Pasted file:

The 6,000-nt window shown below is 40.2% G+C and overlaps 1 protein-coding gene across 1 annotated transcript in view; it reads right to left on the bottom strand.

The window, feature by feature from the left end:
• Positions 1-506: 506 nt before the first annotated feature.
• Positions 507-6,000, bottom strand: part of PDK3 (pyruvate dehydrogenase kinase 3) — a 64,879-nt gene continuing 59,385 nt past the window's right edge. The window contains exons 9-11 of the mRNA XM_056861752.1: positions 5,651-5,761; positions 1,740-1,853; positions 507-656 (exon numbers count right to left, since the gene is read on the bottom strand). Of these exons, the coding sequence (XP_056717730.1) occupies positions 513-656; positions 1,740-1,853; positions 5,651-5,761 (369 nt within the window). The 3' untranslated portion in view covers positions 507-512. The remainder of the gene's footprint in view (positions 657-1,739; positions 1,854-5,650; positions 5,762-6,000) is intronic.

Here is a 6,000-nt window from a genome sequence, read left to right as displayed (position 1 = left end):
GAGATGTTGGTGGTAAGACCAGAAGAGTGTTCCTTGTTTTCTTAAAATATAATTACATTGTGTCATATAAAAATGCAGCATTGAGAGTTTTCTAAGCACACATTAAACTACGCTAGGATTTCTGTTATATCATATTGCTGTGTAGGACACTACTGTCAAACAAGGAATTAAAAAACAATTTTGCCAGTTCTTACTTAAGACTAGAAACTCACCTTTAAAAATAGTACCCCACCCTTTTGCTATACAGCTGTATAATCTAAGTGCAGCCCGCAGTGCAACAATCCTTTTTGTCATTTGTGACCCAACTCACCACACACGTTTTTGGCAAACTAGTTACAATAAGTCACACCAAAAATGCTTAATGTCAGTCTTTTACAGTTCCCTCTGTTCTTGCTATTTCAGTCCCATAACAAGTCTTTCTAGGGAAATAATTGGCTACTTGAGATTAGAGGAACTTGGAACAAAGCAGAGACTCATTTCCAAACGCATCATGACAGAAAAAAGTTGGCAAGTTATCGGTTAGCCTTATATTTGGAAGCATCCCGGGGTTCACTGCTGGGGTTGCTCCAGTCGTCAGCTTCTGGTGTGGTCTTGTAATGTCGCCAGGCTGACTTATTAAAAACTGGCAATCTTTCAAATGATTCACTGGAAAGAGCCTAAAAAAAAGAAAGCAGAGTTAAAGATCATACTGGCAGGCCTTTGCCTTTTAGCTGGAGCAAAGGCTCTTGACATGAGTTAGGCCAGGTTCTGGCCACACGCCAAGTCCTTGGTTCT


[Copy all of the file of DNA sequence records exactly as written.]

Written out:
The 6,000-nt window shown below is 40.2% G+C and overlaps 1 protein-coding gene across 1 annotated transcript in view; it reads right to left on the bottom strand.

The window, feature by feature from the left end:
• Positions 1-506: 506 nt before the first annotated feature.
• Positions 507-6,000, bottom strand: part of PDK3 (pyruvate dehydrogenase kinase 3) — a 64,879-nt gene continuing 59,385 nt past the window's right edge. The window contains exons 9-11 of the mRNA XM_056861752.1: positions 5,651-5,761; positions 1,740-1,853; positions 507-656 (exon numbers count right to left, since the gene is read on the bottom strand). Of these exons, the coding sequence (XP_056717730.1) occupies positions 513-656; positions 1,740-1,853; positions 5,651-5,761 (369 nt within the window). The 3' untranslated portion in view covers positions 507-512. The remainder of the gene's footprint in view (positions 657-1,739; positions 1,854-5,650; positions 5,762-6,000) is intronic.

Here is a 6,000-nt window from a genome sequence, read left to right as displayed (position 1 = left end):
GAGATGTTGGTGGTAAGACCAGAAGAGTGTTCCTTGTTTTCTTAAAATATAATTACATTGTGTCATATAAAAATGCAGCATTGAGAGTTTTCTAAGCACACATTAAACTACGCTAGGATTTCTGTTATATCATATTGCTGTGTAGGACACTACTGTCAAACAAGGAATTAAAAAACAATTTTGCCAGTTCTTACTTAAGACTAGAAACTCACCTTTAAAAATAGTACCCCACCCTTTTGCTATACAGCTGTATAATCTAAGTGCAGCCCGCAGTGCAACAATCCTTTTTGTCATTTGTGACCCAACTCACCACACACGTTTTTGGCAAACTAGTTACAATAAGTCACACCAAAAATGCTTAATGTCAGTCTTTTACAGTTCCCTCTGTTCTTGCTATTTCAGTCCCATAACAAGTCTTTCTAGGGAAATAATTGGCTACTTGAGATTAGAGGAACTTGGAACAAAGCAGAGACTCATTTCCAAACGCATCATGACAGAAAAAAGTTGGCAAGTTATCGGTTAGCCTTATATTTGGAAGCATCCCGGGGTTCACTGCTGGGGTTGCTCCAGTCGTCAGCTTCTGGTGTGGTCTTGTAATGTCGCCAGGCTGACTTATTAAAAACTGGCAATCTTTCAAATGATTCACTGGAAAGAGCCTAAAAAAAAGAAAGCAGAGTTAAAGATCATACTGGCAGGCCTTTGCCTTTTAGCTGGAGCAAAGGCTCTTGACATGAGTTAGGCCAGGTTCTGGCCACACGCCAAGTCCTTGGTTCT